Storm Surge Predictability

Friday, 22 April 2016: 9:30 AM
Ponce de Leon B (The Condado Hilton Plaza)
Kate Fossell, NCAR, Boulder, CO; and D. A. Ahijevych, C. A. Davis, C. Snyder, and R. Morss

Storm surge is one of the most dangerous hazards of hurricanes; it results in devastating flooding and billions of dollars in damage to coastal regions and is one of the primary hurricane threats for loss of life. As such it is of great interest to better understand the probability of significant storm surge occurrence and the potential extent of impact at longer lead times to give emergency managers adequate time to plan for necessary evacuation and protective measures. This work aims to quantify the practical predictability of storm surge at various lead times and the sensitivity of the storm surge to storm parameters such as track, strength, size, and translation speed. This study also draws a distinction between inundation of a fixed region and inundation following the storm landfall location as the track varies. The latter is not usually considered, but is important for identifying particularly dangerous scenarios within the envelope of possible realizations. We quantify the predictability of storm surge from both the local and storm-following perspectives.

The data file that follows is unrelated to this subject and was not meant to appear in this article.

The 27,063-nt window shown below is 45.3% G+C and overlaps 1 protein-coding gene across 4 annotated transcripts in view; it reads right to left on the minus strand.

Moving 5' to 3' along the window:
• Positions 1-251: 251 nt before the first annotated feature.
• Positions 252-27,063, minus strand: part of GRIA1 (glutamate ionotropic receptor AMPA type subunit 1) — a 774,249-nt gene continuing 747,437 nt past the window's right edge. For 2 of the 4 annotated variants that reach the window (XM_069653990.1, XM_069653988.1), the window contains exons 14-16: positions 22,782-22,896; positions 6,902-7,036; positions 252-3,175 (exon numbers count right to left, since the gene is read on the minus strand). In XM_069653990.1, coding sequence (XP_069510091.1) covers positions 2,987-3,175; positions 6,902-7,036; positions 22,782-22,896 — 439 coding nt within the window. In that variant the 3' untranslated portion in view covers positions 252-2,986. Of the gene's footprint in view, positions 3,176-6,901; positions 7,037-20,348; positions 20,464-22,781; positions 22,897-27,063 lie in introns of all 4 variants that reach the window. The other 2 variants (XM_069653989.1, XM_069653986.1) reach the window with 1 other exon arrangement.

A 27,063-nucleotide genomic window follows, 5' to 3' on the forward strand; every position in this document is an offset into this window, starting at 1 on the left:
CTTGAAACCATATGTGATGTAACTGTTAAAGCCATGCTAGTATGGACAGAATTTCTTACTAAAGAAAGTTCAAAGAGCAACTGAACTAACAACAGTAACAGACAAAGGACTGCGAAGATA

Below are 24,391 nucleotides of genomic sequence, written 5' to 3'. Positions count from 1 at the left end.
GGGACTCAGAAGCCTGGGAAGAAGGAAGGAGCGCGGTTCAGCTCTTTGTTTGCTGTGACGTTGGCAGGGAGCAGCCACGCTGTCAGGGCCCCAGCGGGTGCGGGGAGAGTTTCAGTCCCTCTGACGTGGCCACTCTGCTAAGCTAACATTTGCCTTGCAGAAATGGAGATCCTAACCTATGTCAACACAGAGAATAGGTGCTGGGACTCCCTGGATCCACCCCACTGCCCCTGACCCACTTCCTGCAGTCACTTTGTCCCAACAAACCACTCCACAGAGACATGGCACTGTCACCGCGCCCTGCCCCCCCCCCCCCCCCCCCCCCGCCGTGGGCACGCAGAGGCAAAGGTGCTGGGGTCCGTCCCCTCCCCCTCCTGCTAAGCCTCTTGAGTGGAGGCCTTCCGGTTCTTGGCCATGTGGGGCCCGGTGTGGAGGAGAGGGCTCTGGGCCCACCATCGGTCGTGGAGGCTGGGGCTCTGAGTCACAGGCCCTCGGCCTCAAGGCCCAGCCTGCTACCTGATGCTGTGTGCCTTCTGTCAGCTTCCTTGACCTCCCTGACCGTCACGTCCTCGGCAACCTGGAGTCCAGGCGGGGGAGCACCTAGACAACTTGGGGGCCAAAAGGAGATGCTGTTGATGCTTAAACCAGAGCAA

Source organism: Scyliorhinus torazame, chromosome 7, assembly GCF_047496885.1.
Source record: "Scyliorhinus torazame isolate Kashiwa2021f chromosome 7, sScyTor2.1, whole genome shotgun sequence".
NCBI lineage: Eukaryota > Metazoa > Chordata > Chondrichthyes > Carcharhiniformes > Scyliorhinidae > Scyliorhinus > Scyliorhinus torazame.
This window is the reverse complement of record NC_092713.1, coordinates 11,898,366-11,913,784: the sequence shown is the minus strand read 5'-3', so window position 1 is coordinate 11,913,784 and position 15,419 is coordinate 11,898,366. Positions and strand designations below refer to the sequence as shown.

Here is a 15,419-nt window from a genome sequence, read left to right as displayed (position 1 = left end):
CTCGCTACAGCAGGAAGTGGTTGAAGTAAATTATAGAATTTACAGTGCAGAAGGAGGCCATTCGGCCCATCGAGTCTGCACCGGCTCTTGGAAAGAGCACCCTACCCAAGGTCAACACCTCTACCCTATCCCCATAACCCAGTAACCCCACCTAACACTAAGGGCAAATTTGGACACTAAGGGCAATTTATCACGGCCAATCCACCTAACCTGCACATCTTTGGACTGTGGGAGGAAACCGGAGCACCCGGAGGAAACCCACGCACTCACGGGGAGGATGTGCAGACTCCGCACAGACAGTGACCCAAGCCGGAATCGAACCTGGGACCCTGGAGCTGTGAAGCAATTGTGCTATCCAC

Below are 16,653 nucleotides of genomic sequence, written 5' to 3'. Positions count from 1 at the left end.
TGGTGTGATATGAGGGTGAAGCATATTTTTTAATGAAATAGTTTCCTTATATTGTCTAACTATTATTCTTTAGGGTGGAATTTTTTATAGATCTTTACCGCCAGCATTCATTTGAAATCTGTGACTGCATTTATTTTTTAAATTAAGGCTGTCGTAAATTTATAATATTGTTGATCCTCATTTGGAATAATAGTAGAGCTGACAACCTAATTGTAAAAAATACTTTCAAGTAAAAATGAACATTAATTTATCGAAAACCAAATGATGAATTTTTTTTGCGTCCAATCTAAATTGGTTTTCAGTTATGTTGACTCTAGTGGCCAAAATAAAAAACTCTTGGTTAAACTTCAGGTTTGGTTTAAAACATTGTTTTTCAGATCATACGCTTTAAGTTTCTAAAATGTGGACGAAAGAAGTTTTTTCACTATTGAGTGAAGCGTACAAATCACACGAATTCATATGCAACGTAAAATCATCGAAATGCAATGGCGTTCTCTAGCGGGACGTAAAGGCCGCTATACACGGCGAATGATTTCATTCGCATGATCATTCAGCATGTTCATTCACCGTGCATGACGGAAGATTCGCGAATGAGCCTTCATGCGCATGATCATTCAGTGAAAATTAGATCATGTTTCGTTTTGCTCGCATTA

The ADCIRC model is used to produce an ensemble of storm surge simulations. The ensemble is generated in an idealized context where the model is driven by best track data and perturbations from the best track (e.g. storm track, maximum wind, storm speed). Inundation metrics are computed for both storm-following inundation and location-based inundation to better understand the predictive nature. While the magnitude of maximum inundation at a point is often emphasized in storm surge prediction studies, this study focuses on integrated metrics such as inundation volume and spatial extent of inundation along the coast and inland. Given the asymmetric nature of hurricane-related storm surge, multiple length scales are computed to define the spatial extents. Results will be presented from simulations of Hurricane Ike to demonstrate the sensitivity of inundation to a certain storm of certain strength as the track varies. Application to, and impact on, additional hurricanes in the Gulf of Mexico as well as perturbations of other storm parameters will also be discussed. In addition to providing a better understanding of storm surge predictability, results from this study will also be connected to an agent-based model of human response to an impending storm threat as part of a larger project focusing on understanding and improving communication of hurricane risks.

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